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Lake Geneva Badger quarterback knows his options

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JOHN N. BARRY
October 9, 2008
— When Matt Hensley took over the Lake Geneva Badger football program in 2007, his first order of business was to teach and implement an offense built around the option.

His first student was Jared Stan.


As the quarterback, Stan was to be the key to the entire offense.


Now it's Stan who's giving the lessons.


With Stan directing a potent offense that is averaging 38 points a game, the Badger High is off to a 5-0 start this season, including 3-0 in the Southern Lakes Conference and tied for first place with Waterford. Thanks to Stan's first-team all-conference season in 2007, Badger shared the Lakeshore Conference title—the school's first football championship since 1990.


When talking about the good fortunes of Badger, there's little doubt that Stan is the Man.


"Last year was a learning curve for Jared," Hensley said. "This year, he's just taken it to another level.


"Jared knows that he still makes mistakes or misses reads sometimes, but it's really hard to find fault with the way he's playing right now."


Most of the misses Stan appears to be making involve opposing tacklers. The 5-foot-8, 170-pounder has rushed for 681 yards this season on only 42 carries. That's a whopping 16.2 yards per carry average.


Because the Badgers have been so proficient running the option, passing is just that—a fourth or fifth option. Stan has attempted only 24 passes in five games, but he has thrown for five touchdowns among his 11 completions.


Not that he needed it, but Stan had his "coming out" party against Elkhorn in Week 5 of this season. Stan bewildered the Elks with his feet, rushing for 278 of the 505 yards the Badgers racked up. He scored on touchdown runs of 68, 47, 56 and 66 in Badger's 40-19 victory.


Stan said learning the option offense was frustrating at first. With so many reads to learn and so little time to learn them, early mistakes were plenty.


"We watched a lot of film and practiced for three hours a day at first, and it was still confusing," Stan said of learning Hensley's offense. "But once I started to understand reads and saw how productive the offense could be if we ran it right, it has been a lot of fun.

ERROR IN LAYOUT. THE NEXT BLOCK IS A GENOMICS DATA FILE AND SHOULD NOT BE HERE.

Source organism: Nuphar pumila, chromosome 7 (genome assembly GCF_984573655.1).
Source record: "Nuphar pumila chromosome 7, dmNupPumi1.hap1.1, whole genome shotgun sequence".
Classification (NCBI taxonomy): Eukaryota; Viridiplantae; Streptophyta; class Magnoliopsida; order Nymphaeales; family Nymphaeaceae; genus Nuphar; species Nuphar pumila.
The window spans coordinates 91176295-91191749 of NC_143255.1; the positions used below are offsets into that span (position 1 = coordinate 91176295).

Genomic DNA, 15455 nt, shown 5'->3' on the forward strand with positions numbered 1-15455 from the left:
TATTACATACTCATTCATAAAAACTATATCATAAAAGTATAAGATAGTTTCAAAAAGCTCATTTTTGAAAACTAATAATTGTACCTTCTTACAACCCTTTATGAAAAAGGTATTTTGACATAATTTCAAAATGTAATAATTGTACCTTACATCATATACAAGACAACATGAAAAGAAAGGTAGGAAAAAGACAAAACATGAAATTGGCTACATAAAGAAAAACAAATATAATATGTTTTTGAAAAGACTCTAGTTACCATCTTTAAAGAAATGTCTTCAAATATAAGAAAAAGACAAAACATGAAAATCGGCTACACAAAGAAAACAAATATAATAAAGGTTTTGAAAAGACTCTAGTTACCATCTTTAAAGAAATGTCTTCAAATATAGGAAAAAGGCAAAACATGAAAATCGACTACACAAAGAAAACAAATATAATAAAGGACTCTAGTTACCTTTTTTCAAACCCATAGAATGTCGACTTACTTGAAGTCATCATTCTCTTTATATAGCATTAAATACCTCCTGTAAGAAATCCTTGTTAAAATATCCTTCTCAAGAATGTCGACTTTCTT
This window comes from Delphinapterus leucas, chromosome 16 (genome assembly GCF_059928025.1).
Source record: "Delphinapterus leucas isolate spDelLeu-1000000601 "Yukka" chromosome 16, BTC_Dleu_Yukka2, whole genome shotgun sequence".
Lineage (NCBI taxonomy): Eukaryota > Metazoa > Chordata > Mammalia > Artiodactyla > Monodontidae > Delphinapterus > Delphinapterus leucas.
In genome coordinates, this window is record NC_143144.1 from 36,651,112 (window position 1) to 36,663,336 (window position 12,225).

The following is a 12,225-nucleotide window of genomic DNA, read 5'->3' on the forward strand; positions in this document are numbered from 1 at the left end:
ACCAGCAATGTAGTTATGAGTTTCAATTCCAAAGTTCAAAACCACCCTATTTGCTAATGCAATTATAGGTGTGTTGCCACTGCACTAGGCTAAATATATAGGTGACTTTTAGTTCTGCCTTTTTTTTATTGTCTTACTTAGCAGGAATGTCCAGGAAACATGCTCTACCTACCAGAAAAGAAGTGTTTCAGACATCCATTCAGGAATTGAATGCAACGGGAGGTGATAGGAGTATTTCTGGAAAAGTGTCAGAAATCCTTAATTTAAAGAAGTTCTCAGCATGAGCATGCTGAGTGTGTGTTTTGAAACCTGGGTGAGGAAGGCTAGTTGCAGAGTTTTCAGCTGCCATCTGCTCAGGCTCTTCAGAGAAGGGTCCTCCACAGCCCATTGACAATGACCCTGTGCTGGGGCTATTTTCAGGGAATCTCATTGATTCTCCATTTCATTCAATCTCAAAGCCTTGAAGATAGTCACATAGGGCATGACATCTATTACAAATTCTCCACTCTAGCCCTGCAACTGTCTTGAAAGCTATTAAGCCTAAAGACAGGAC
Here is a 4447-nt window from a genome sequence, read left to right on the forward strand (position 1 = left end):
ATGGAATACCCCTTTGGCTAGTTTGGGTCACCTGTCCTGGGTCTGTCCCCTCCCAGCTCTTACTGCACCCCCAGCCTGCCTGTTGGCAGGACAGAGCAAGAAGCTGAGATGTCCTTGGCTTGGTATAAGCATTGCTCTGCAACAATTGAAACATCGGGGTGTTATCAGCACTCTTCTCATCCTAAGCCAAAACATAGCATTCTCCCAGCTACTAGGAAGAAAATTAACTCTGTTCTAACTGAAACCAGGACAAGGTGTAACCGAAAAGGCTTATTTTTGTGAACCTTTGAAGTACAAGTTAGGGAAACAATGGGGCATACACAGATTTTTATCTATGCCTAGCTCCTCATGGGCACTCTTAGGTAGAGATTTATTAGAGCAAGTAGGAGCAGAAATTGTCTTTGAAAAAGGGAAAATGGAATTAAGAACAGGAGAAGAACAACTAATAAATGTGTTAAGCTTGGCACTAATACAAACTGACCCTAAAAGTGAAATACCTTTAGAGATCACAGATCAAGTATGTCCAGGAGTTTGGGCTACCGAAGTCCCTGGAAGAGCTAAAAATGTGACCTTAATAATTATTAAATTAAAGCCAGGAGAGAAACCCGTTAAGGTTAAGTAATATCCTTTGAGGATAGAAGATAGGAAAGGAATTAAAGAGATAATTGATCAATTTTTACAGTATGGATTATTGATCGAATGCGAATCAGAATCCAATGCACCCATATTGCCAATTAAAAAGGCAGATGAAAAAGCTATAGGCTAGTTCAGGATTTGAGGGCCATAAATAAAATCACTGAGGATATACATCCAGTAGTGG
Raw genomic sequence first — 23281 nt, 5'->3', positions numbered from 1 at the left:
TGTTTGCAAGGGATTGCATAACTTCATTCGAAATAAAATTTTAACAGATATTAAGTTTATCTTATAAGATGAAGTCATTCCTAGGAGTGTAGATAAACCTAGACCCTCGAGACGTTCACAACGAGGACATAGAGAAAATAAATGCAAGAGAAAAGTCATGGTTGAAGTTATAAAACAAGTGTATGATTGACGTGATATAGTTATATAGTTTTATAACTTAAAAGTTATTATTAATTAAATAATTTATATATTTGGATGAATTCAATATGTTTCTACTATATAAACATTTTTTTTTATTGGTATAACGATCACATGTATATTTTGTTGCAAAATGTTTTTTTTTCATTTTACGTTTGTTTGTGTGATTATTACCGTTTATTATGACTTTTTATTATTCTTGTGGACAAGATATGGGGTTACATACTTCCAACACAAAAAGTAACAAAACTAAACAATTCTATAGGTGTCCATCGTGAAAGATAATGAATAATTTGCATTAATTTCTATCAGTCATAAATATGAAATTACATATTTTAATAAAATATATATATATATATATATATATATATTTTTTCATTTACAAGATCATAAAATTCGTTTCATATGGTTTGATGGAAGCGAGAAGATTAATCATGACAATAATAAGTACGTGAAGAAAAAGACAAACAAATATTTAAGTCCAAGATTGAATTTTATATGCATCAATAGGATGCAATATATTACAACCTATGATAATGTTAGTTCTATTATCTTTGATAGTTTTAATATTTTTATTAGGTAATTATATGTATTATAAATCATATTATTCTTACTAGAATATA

"We're not very big, especially on the (offensive) line, but we're pretty fast up front. And having Brad Schank and Kyle Spangenberger at fullback, along with Braden Tice at receiver, gives me a lot of weapons to run the option."


The option offense is not predicated on power, but is built more for speed. Hensley said blocks need only be sustained for a second, at most, and that Stan making the correct defensive read is the key.


"I can remember Jared coming back to the huddle during an early practice last season, and it was like a light went off for him," Hensley said.


"The play we just ran worked just like you draw it up because Jared made the right read, and from then on, things just seemed to open up for him.


"Jared's one of the hardest workers we've had. and he's constantly trying to perfect the position."


Obviously, no one is perfect.


But Jared Stan has been awfully close this season.


THE STAN FILE

-- Person I admire most: My father (Greg).


-- Pregame routine: I walk the field with my center, Chris Lois, and listen to music.


-- Best sports memory: Winning the Lakeshore Conference last year.


-- TV show I never miss: "Chappelle's Show."


-- Favorite foods: Tacos, pizza and brats.


-- Favorite pastime: Hanging out with friends.


-- Most prized possession: Gold coins that my great-grandmother gave me.


-- In 10 years, I'll be: Running my own business.


-- Best invention in the last 100 years: Television.


-- If I could have one superpower, it would be: Flying.


-- If I could play any other sport, it would be: Hockey.


-- Favorite all-time player: Michael Jordan.


-- My favorite saying: "One heartbeat, one step."


-- If I could have dinner with one famous person (dead or alive), it would be: Michael Jordan.



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